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The many faces of Helen of Troy

Published 19 November 2019

As the British Museum launch a new exhibition on the ancient city of Troy, classicist Natalie Haynes reveals the tensions and contradictions at the heart of literature’s most intriguing siren.

  • Helen of Troy – or Helen of Sparta – is both one of the most notorious women in literature, and one of the most opaque. She is the woman whose face launches a thousand ships according to Christopher Marlowe’s Faustus, although Homer makes it closer to 1,200. And yet every version of her is more perplexing than the last; almost nothing about her is certain – apart from her devastating beauty. The British Museum’s new exhibition, Troy: Myth and Reality, will give visitors a chance to construct Helen for themselves, as they follow the stories of key figures in the Trojan War.

    Most stories of Helen have Zeus as her father: he famously impregnates Leda, the Queen of Sparta, having taken the form of a swan. Helen is abducted as a child by Theseus, who wants a daughter of Zeus for his bride. Her brothers invade Attica for her safe return, but in some versions of the myth, she has already given birth to Theseus’ daughter by the time they retrieve her. She was kidnapped at the age of seven or, in some sources, ten.

    A second war is waged over Helen when she elopes with the Trojan prince, Paris, abandoning her Greek husband, Menelaus, and her daughter, Hermione. A watercolour by Edward Burne-Jones ARA in the exhibition (Helen’s Tears, 1882-98), shows Helen devastated by the consequences of this decision. She stands on the walls of Troy, draped in a thick dark robe, hands cradling her face as flames engulf the city behind her.

  • Edward Burne-Jones ARA, Helen's Tears, drawing from ‘The Flower Book’

    Edward Burne-Jones ARA, Helen's Tears, drawing from ‘The Flower Book’, 1882–1898.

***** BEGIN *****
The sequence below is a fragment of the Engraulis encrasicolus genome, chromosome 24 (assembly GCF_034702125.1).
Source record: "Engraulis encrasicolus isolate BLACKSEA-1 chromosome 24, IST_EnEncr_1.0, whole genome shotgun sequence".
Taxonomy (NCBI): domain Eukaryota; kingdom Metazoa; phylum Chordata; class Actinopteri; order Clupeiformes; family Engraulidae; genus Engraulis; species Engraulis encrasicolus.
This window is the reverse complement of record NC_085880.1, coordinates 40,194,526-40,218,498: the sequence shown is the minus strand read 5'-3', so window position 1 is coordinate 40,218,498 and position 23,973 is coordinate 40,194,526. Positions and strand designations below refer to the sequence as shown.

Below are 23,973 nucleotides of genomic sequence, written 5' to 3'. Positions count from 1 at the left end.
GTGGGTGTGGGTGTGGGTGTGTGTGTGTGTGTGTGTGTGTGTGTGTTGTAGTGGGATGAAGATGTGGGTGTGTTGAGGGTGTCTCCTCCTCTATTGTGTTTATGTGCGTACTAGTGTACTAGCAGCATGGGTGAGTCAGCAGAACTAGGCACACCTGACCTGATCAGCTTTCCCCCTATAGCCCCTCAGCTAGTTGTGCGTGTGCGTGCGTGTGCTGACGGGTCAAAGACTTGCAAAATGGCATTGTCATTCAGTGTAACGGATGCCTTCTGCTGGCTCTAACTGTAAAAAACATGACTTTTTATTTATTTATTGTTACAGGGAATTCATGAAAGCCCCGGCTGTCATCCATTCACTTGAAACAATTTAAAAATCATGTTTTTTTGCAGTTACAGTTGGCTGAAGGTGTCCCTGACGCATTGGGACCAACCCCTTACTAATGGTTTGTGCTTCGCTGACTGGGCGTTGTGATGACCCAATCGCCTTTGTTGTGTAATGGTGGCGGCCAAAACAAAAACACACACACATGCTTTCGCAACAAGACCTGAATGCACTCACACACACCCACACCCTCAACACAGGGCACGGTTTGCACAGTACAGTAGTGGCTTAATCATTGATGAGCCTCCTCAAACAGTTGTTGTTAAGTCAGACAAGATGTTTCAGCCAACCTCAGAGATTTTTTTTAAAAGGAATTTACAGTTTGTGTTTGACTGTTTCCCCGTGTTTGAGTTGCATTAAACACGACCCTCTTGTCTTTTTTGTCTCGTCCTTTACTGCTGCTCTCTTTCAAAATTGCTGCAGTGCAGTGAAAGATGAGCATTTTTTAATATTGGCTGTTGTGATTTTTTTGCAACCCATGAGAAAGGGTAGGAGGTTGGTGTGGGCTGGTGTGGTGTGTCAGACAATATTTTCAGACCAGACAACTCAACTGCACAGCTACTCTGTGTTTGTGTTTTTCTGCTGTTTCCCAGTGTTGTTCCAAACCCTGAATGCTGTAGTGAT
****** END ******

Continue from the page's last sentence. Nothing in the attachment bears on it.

© The Trustees of the British Museum.

  • The affair and the sack of Troy earn Helen a reputation as a dangerously destructive beauty. And yet it is not always part of her story. There is a counter-myth (dating back at least to Homer’s time) where Helen doesn’t go to Troy at all. Instead, she spends the war chastely in Egypt, in the palace of Proteus. But the gods send an eidolon – image – of Helen to Troy, so her reputation is still ruined. Only when the Greeks finally claim the eidolon-Helen from the sacked city do they realise what she is: she disappears into the thin air from which she was made.

    We have only fragments of the work of lyric poet Stesichorus, but he is said to have written a poem about Helen in which he piled on the blame for causing the Trojan War. He was, so legend has it, struck blind. He then composed an apologia for Helen, describing her blameless decade in Egypt instead. Mysteriously, his sight was then restored. It is typical of Helen’s complexity that she can be both loyal wife and adulterous mistress, quite aside from being somehow capable of taking and returning a poet’s eyesight.

    The tragedian Euripides, writing in the fifth century BCE, also offers us multiple Helens. The eponymous heroine of his play, Helen, is clever and funny: more than a match for Menelaus when he eventually tracks her down (this is perhaps the best-known version of the Egypt narrative). Her character in the play The Trojan Women is coolly, legalistically clever: she walks on-stage for the first time to discover the Greeks have sentenced her to death in her absence. She absolutely demolishes any arguments Menelaus might offer for her responsibility in causing the war. Not only can he not reply to her (Hecabe, the queen of the sacked city of Troy, has to do it instead), but we know that the death sentence will never be carried out: he can’t even beat Helen in a battle of wits.

    One of the most remarkable visions of Helen was created by the great Athenian playwright, Sophocles, in his lost play, The Demand for Helen’s Return. Only tiny fragments of this tragedy survive. One shows Helen scratching her face with writing implements. This seems impossibly modern: a beautiful woman self-harming, using the very tools with which (almost exclusively male) poets have made her notorious. This Helen wants to unmake her beauty and her fame. For Sophocles, the world’s most beautiful woman would rather have been someone ordinary.

  • Natalie Haynes is a classicist. Her novel, A Thousand Ships, retells the story of the Trojan War from an all-female perspective.

    Troy: Myth and Reality is on at the British Museum, London, from 21 November to 8 March 2020.

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